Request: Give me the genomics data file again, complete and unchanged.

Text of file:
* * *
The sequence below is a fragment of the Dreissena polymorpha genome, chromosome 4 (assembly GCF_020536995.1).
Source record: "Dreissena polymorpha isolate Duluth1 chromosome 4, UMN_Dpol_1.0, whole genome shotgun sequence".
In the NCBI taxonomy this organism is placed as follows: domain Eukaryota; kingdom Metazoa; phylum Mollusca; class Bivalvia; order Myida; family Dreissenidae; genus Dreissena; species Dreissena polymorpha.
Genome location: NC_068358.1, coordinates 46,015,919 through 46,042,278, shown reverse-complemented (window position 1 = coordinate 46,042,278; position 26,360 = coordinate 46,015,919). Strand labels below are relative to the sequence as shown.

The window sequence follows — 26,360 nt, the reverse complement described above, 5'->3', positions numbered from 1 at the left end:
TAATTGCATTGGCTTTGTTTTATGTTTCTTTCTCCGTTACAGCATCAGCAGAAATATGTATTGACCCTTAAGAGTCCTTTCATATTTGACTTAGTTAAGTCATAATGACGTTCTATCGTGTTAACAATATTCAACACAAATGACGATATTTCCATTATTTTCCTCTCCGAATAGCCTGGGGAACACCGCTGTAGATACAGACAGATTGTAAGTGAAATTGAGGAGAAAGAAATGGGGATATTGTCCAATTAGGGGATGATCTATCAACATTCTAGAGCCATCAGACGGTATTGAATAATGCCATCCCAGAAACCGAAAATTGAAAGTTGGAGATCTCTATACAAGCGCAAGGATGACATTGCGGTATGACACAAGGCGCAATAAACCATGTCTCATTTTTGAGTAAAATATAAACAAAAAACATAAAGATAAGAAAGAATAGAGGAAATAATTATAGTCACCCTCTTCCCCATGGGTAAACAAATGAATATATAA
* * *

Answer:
The sequence below is a fragment of the Dreissena polymorpha genome, chromosome 4 (assembly GCF_020536995.1).
Source record: "Dreissena polymorpha isolate Duluth1 chromosome 4, UMN_Dpol_1.0, whole genome shotgun sequence".
In the NCBI taxonomy this organism is placed as follows: domain Eukaryota; kingdom Metazoa; phylum Mollusca; class Bivalvia; order Myida; family Dreissenidae; genus Dreissena; species Dreissena polymorpha.
Genome location: NC_068358.1, coordinates 46,015,919 through 46,042,278, shown reverse-complemented (window position 1 = coordinate 46,042,278; position 26,360 = coordinate 46,015,919). Strand labels below are relative to the sequence as shown.

The window sequence follows — 26,360 nt, the reverse complement described above, 5'->3', positions numbered from 1 at the left end:
TAATTGCATTGGCTTTGTTTTATGTTTCTTTCTCCGTTACAGCATCAGCAGAAATATGTATTGACCCTTAAGAGTCCTTTCATATTTGACTTAGTTAAGTCATAATGACGTTCTATCGTGTTAACAATATTCAACACAAATGACGATATTTCCATTATTTTCCTCTCCGAATAGCCTGGGGAACACCGCTGTAGATACAGACAGATTGTAAGTGAAATTGAGGAGAAAGAAATGGGGATATTGTCCAATTAGGGGATGATCTATCAACATTCTAGAGCCATCAGACGGTATTGAATAATGCCATCCCAGAAACCGAAAATTGAAAGTTGGAGATCTCTATACAAGCGCAAGGATGACATTGCGGTATGACACAAGGCGCAATAAACCATGTCTCATTTTTGAGTAAAATATAAACAAAAAACATAAAGATAAGAAAGAATAGAGGAAATAATTATAGTCACCCTCTTCCCCATGGGTAAACAAATGAATATATAA